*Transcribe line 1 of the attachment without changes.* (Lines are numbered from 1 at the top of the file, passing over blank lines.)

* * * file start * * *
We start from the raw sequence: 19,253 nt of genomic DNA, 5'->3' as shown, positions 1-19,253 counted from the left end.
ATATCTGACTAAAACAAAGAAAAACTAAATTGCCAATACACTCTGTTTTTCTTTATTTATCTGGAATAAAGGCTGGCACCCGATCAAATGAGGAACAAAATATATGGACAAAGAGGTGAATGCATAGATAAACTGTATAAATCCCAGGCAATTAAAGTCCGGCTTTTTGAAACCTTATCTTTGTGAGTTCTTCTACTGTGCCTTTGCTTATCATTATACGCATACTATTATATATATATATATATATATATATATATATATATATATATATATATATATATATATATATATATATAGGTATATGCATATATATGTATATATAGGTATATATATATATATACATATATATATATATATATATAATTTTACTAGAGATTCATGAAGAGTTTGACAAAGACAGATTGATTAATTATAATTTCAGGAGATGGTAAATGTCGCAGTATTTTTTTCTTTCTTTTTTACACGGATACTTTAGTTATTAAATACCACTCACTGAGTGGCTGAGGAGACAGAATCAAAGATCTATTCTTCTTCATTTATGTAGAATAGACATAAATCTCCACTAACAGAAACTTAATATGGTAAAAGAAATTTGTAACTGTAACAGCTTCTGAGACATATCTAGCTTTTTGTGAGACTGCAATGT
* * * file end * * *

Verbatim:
We start from the raw sequence: 19,253 nt of genomic DNA, 5'->3' as shown, positions 1-19,253 counted from the left end.